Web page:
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Things That Go Squeeze on the Right

Drivers who crowd lanes to make turns are irritating, yes, but not always breaking the law.

May 27, 2003|Sharon Bernstein and Li Fellers | Times Staff Writers

Ever had a car squeeze up close to you on the right, so close that you thought it was going to scrape the paint off your car door, to make a right turn without waiting for the line of cars to move forward?

These people dodge in and out among the cars parked in the curb lane, rattling the slower-moving, more polite drivers to their left, sometimes making their right turns even as their fellow motorists try to do the same thing.

A reader, Chris Ridenhour, is particularly annoyed when people do this on Olympic Boulevard after 9 a.m. in the morning, when the right-hand lane becomes available for parking.

Angry Words

"I feel as though everyone should cease using the right lane when the signs indicate so, and I do everything I can to block people from trying to beat me and beat parked cars. I feel it's one of the most obnoxious, rude things drivers can do in this town."

For The Record
Los Angeles Times Thursday May 29, 2003 Home Edition Main News Part A Page 2 National Desk 1 inches; 49 words Type of Material: Correction
Left-hand turns -- The Behind the Wheel column in Tuesday's California section incorrectly stated that drivers making a left-hand turn from a two-way street onto a two-way street must turn into the nearest lane. In fact, they may turn into either lane if it is safe to do so.

Is this legal?

We asked California Highway Patrol Officer Brian Joy about drivers who weave through the parking lanes.

"It sounds bad but, as long as you do it safely," it's legal, said Joy, who has taken much ribbing for his name from irate motorists he has pulled over. "You can drive side by side for a mile in the same lane, as long as it's large enough."

The reason, he said, is that there is no legal distinction made between cars that drive side by side and cars that drive bumper-to-bumper: Both are considered to be sharing a lane under the law -- and any other interpretation would make scofflaws out of the millions of commuters who trail each other like so many bumper cars each morning and afternoon.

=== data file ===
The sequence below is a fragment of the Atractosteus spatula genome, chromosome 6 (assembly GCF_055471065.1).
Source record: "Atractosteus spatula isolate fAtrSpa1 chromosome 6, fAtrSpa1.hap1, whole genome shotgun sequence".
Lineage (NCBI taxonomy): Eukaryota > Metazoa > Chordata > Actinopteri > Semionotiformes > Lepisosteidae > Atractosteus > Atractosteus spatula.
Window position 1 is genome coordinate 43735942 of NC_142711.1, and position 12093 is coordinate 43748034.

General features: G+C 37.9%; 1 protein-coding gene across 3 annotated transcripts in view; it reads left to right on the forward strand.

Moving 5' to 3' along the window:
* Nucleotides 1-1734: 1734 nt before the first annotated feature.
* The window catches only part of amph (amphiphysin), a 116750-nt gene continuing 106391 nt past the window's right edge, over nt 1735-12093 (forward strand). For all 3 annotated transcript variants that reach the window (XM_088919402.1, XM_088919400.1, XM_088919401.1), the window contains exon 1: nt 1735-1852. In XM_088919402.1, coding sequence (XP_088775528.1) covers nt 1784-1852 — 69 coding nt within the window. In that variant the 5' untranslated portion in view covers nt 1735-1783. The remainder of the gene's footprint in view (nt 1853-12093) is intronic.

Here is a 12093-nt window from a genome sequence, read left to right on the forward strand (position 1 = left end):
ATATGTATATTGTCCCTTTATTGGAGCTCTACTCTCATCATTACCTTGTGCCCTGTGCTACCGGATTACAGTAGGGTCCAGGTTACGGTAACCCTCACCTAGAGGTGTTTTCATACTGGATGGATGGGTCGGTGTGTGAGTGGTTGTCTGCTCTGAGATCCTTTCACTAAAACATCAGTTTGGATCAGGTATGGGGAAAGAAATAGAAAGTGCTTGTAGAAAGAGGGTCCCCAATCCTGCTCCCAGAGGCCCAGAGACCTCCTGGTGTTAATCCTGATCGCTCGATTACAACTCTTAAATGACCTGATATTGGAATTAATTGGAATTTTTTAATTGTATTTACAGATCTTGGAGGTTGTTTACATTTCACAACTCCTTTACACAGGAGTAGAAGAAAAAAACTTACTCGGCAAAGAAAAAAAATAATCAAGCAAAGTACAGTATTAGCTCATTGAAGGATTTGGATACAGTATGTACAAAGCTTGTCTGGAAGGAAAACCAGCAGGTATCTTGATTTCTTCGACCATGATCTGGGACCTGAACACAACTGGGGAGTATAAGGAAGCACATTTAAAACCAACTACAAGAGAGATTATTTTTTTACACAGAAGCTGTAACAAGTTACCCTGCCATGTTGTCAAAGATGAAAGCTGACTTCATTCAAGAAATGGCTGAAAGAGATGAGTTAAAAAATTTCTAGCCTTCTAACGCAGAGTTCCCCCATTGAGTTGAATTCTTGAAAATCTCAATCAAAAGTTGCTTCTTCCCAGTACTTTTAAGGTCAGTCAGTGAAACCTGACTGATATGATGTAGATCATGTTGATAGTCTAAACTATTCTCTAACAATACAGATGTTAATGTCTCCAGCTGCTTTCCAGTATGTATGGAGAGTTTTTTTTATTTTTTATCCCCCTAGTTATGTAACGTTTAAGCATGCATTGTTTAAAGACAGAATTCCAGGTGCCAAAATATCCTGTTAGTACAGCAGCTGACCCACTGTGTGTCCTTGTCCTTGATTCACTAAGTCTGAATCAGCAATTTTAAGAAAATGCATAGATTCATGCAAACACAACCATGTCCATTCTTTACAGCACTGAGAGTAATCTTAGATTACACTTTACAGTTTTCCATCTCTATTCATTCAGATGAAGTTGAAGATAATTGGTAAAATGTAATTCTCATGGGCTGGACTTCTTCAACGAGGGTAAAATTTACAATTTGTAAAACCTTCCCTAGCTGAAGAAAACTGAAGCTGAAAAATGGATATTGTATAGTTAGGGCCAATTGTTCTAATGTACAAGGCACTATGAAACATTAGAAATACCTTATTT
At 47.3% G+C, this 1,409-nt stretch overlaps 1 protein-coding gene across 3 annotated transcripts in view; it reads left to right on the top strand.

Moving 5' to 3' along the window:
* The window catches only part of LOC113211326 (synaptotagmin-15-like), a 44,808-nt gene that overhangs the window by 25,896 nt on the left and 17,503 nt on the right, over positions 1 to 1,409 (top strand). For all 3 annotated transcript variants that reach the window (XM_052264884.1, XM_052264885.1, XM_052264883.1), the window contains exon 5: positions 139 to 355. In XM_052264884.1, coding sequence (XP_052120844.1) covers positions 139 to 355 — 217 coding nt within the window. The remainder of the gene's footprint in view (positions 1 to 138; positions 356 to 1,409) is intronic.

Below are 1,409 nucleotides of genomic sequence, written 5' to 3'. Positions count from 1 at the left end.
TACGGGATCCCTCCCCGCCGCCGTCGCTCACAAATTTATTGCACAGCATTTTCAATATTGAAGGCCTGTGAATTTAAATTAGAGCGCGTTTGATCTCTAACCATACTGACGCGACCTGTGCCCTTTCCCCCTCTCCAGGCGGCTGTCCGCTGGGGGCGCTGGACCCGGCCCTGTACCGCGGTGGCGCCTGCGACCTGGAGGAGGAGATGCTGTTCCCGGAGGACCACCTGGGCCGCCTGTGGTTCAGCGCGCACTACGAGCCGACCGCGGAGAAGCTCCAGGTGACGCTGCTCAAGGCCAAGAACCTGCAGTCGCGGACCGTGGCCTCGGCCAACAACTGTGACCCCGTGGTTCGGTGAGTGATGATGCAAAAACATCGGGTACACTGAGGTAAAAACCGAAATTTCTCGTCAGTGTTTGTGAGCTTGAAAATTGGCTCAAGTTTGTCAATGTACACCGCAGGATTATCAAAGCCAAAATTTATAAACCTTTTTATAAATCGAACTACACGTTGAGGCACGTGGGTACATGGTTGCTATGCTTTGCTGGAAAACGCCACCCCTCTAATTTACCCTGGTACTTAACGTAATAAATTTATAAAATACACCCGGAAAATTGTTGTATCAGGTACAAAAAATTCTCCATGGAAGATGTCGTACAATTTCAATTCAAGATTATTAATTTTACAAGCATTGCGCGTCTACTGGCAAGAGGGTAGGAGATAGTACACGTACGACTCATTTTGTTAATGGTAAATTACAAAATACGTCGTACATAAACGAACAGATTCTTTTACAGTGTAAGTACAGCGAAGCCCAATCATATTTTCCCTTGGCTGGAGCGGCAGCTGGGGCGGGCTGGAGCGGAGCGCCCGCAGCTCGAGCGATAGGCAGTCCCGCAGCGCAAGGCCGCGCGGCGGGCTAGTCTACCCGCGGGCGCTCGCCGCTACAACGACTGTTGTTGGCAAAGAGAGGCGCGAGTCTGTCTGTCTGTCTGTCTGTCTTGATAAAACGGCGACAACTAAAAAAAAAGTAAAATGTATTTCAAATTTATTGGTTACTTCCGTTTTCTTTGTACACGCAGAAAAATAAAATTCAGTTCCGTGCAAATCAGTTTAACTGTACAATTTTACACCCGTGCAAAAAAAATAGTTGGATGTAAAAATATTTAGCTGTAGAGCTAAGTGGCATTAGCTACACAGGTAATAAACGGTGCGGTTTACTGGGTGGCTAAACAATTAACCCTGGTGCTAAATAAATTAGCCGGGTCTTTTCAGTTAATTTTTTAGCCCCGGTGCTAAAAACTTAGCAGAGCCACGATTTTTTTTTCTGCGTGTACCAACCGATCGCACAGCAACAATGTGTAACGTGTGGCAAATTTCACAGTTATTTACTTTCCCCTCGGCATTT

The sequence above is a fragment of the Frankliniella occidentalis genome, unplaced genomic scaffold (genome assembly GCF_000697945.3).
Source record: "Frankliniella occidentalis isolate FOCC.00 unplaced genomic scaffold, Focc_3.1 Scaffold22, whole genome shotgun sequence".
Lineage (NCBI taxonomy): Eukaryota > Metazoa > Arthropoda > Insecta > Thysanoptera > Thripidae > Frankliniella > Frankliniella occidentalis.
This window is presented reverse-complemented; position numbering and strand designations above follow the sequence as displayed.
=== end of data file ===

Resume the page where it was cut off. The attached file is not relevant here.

Moreover, he said, squeezing up along the right -- even if it puts two cars in the same lane -- allows one motorist to turn right while the other moves forward. But drivers can still be ticketed if they get too close.

"An officer can determine it to be 'safe' at his or her discretion," Joy said.

Several readers also wrote to complain about drivers who, when turning left or right, steer into whichever lane they choose.

"When I learned to drive, one was supposed to turn into the closest lane," wrote Ed Sowell of Placentia. "Today this seems to be done by no one but me."

Are drivers still required to turn into the nearest lane?

Joy said the law has not changed: When turning, one must always turn into the closest lane. This means drivers turning right from the far-right lane should turn into the far-right lane of the street onto which they are moving. Similarly, left turns made from the left lane in a standard two-way intersection should be made into the left lane of the destination street.

Several readers wanted some tips on rules and etiquette related to carpool lanes.

Diana Gutierrez of Whittier complained that buses using the carpool lanes drag everybody down.

"I have to admit it's a vehicle with more than two passengers," Gutierrez wrote. "But they do go slower."

Are buses allowed in the carpool lanes?

Yes, yes, yes, said Officer Joy. And he added that a maneuver some drivers use to get around the buses is definitely illegal.

"I've pulled over people who've gotten out of a carpool lane -- crossing the double yellow line -- to pass a bus and then crossing the double yellow line again back into the carpool lane," he said.

These drivers often say they did so because the buses were moving too slowly. It is illegal to drive so slowly that you impede traffic, Joy said, but buses usually don't count.

Mary Lu Booker of Huntington Beach had the opposite concern.

Driving south on the San Diego Freeway on a recent Friday morning, Booker wrote, she moved into the carpool lane.

"I looked in my rearview mirror and, in a flash, a car appeared on my bumper, obviously wanting to go faster than I was going," she wrote, adding that she was already going 75 mph. "The driver proceeded to beep his horn at me."

Booker said the driver honked again, then whipped out of the carpool lane, whizzed around and in front of her and back into the carpool lane, and slammed on his brakes.


Drivers in a carpool lane must adhere to the same speed limit as everybody else.

Because those who use the lanes may be trying to get somewhere quickly and are often impatient, there frequently are tense confrontations in these lanes, which some drivers regularly weave in and out of.

This, however, is illegal, along with the speeding.

"Some people ... expect traffic to travel faster in that lane, but the speed limit is the same," said CHP Officer Joy. He said he would ticket drivers engaging in such shenanigans on the freeway.

"People," he said, "don't want to wait."

If you have a question, gripe or story idea about driving in Southern California write to Behind the Wheel c/o Los Angeles Times, 202 W. 1st St., Los Angeles, CA 90012, or send an e-mail to

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